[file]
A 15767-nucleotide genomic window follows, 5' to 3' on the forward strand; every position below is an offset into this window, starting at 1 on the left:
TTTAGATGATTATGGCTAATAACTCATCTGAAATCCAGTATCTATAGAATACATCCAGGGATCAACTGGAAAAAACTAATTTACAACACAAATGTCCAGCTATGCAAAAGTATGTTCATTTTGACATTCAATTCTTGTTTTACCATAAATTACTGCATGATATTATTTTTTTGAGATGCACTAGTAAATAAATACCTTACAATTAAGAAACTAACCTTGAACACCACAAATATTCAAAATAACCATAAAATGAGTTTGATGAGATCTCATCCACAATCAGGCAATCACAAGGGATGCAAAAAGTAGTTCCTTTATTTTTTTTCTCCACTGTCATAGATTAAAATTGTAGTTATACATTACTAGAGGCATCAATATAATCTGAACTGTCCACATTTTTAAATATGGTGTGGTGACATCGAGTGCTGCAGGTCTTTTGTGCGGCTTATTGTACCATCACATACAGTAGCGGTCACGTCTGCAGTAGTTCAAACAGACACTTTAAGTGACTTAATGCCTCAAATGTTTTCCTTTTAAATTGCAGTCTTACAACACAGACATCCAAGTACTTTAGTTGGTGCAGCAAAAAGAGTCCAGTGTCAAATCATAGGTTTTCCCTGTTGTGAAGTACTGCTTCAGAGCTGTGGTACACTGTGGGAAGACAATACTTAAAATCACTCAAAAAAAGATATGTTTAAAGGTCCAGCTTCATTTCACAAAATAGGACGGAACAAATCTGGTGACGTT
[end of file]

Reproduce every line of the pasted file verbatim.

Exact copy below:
A 15767-nucleotide genomic window follows, 5' to 3' on the forward strand; every position below is an offset into this window, starting at 1 on the left:
TTTAGATGATTATGGCTAATAACTCATCTGAAATCCAGTATCTATAGAATACATCCAGGGATCAACTGGAAAAAACTAATTTACAACACAAATGTCCAGCTATGCAAAAGTATGTTCATTTTGACATTCAATTCTTGTTTTACCATAAATTACTGCATGATATTATTTTTTTGAGATGCACTAGTAAATAAATACCTTACAATTAAGAAACTAACCTTGAACACCACAAATATTCAAAATAACCATAAAATGAGTTTGATGAGATCTCATCCACAATCAGGCAATCACAAGGGATGCAAAAAGTAGTTCCTTTATTTTTTTTCTCCACTGTCATAGATTAAAATTGTAGTTATACATTACTAGAGGCATCAATATAATCTGAACTGTCCACATTTTTAAATATGGTGTGGTGACATCGAGTGCTGCAGGTCTTTTGTGCGGCTTATTGTACCATCACATACAGTAGCGGTCACGTCTGCAGTAGTTCAAACAGACACTTTAAGTGACTTAATGCCTCAAATGTTTTCCTTTTAAATTGCAGTCTTACAACACAGACATCCAAGTACTTTAGTTGGTGCAGCAAAAAGAGTCCAGTGTCAAATCATAGGTTTTCCCTGTTGTGAAGTACTGCTTCAGAGCTGTGGTACACTGTGGGAAGACAATACTTAAAATCACTCAAAAAAAGATATGTTTAAAGGTCCAGCTTCATTTCACAAAATAGGACGGAACAAATCTGGTGACGTT